While coverage of the towns’ and school districts’ government business is the bread and butter of local cable access channels, it is perhaps the original programming that gives it that local flavor.
Joining the Whitman-Hanson Cable Access (WHCA) TV programming this spring has been “Outdoor Adventures,” with staff members taking the viewer along with them on day trips and vacations during the COVID pandemic.
It caught on from there.
“What we tried to do when COVID came about was create a show brand that could allow people to do a one-off about,” WHCA Director Eric Dresser said, explaining the departure from the usual fully-formed show concepts people generally come in to produce from start to finish. “We did it with the staff first to show people what was possible and we are still looking for content to be submitted wherever they might be going.”
Going to take a trip to the Boston Harbor islands, Cape Cod Canal or the dunes of Provincetown? Take some video of your trip, he said.
“It’s an opportunity for people to put together a travelogue and do as much or as little as they want. Episodes do not have to be full half-hours if people would rather to something shorter, and the WHCA staff can help with the editing. Another show brand, “Geekology,” offers the opportunity to explore a hobby.
Staff member Ryan Tully came up with “Outdoor Adventures” for which Dresser encouraged the staff to go out and film their own outings.
“You could go out wearing your mask, or you could go out by yourself and we could do that even through the pandemic,” he said.
The eighth episode of “Outdoor Adventures,” airing last month and filmed last fall, reviewed the popular Burrage Pond Wildlife Management Area in Hanson. Previous programs offered a look at one-wheeling in Maine and Mountain biking in area parks.
Humor is infused with Ryan Tully’s hiking narration, which included a correction as the episode begins with a view of his van driving along the road between the bogs — accompanied by a record-scratch sound and an advisory that people are not supposed to do that. The Elm Street gate was down that day.
Kind of makes one wonder how the camera got there.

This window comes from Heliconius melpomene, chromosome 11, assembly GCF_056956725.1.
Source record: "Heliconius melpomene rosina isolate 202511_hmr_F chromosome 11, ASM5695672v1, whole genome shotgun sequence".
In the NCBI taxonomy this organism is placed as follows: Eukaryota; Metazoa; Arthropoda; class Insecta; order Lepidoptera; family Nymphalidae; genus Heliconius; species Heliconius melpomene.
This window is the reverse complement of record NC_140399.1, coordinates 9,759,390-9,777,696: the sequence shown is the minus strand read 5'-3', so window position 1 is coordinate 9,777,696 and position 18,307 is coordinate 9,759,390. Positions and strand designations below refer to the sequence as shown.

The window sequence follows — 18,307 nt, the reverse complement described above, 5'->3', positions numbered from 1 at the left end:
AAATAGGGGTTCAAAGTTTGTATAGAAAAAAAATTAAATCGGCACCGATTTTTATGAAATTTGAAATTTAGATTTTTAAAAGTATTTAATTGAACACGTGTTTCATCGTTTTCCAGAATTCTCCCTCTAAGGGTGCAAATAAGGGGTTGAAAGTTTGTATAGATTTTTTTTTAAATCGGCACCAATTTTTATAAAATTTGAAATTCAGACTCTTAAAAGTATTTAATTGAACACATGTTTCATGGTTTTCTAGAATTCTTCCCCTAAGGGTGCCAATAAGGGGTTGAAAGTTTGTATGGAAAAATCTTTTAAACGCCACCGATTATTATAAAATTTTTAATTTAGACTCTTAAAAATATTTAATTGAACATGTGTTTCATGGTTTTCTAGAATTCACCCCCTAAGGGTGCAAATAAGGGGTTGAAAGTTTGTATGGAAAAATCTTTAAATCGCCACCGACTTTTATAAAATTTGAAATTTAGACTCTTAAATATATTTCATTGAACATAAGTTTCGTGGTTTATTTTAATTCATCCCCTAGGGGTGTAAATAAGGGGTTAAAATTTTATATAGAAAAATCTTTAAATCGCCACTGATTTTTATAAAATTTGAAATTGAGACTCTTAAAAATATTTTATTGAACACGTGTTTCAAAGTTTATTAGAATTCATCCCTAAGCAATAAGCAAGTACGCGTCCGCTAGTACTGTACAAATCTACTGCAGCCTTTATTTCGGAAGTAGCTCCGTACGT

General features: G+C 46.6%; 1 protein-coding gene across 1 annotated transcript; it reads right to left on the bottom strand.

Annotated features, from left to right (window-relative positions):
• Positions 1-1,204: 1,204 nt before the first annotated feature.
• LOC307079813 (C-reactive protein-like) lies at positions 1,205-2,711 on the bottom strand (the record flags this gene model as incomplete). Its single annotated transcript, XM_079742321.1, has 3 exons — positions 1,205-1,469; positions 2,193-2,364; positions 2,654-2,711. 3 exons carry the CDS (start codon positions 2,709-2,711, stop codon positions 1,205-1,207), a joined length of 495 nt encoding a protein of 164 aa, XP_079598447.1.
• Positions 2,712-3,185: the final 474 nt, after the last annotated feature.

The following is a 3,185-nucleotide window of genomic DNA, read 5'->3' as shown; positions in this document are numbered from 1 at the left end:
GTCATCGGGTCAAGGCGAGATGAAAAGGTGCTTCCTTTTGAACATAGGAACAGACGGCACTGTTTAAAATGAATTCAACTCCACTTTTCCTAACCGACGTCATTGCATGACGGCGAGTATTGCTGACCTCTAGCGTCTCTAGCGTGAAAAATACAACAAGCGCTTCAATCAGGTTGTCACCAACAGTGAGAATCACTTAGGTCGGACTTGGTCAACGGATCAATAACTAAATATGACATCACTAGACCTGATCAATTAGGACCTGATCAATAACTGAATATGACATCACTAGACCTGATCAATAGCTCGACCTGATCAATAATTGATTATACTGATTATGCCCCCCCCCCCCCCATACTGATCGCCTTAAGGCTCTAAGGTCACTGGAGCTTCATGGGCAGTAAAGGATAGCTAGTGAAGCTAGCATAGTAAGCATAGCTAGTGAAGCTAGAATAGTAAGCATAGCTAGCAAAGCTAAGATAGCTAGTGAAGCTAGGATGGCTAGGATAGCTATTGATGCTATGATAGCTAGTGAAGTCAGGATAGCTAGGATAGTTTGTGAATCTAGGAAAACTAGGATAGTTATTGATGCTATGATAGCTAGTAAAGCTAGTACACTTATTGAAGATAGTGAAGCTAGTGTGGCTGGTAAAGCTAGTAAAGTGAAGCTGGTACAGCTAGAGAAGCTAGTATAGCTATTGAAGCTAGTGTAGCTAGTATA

“There were some trucks [where workers were] doing some line work on the electrical wires that day and I drove right in and was told by someone from Hanson Conservation when I was leaving for the day, that I shouldn’t have parked there,” he narrated. “This will be the first of a few blunders during this trip.”
Park on the street is the first lesson here.
He also neglected to wear blaze orange during what was bow hunting season. Ooops. He also forgot there are two Burrage ponds as he paused to gain his bearings, during which periods he narrated into his hand-held camera.
He certainly walked a looong way that day.
The 2,000-acre former cranberry bog property spans both Hanson and Halifax. Because of those origins, he also frequently found paths impassable in the wetter autumn conditions due to water or mud on trails, which are unmarked.
He grades the parks after hiking them, but in this instance decided to hold off until he gets feedback from frequent visitors on what he could do better. His email is firstname.lastname@example.org.
Tully did another hiking episode at Pond Meadow Park in Weymouth/Braintree, spinning off his own series of Park Review shows.
“Today turned into quite an adventure,” he said. “If you plan to come here, do a little more planning. Don’t just jump into it the way I did.”
Dresser also produced one on one-wheeling – a kind of electric skateboard with one over-sized wheel – on the trails of Old Orchard Beach Forest. Another staffer filmed mountain bike enthusiast Bill Boles on his trail-riding.
“I think that things have semi-permanently changed from COVID and we’re just kind of trying to lean into those new styles,” Dresser said. “People are walking around with a video studio in their pocket with their cell phones, and we’re trying to lean into that, as well.”
To find more information about making an “Outdoor Adventure” show or another show concept at 781-447-4175 or whca.tv.
The program joins popular favorites like Richard Rosen’s “Buzz Around Bees” – The Season 4 debut focused on a new batch of bees and installing them in the hive — along with Paul Sullivan’s show “The Famer’s Daugther.”
“Somebody said to me, ‘develop some programs,’” Sullivan joked. “I had a couple of ideas, but most of the things I’ve done have taken me ages before they go on the air just because I’ve got a certain vision for it and I keep slugging at it to get that working the way I want it to work.”
For something that someone just wants to get done, it’s a lot simpler, and information on the website can help, he said.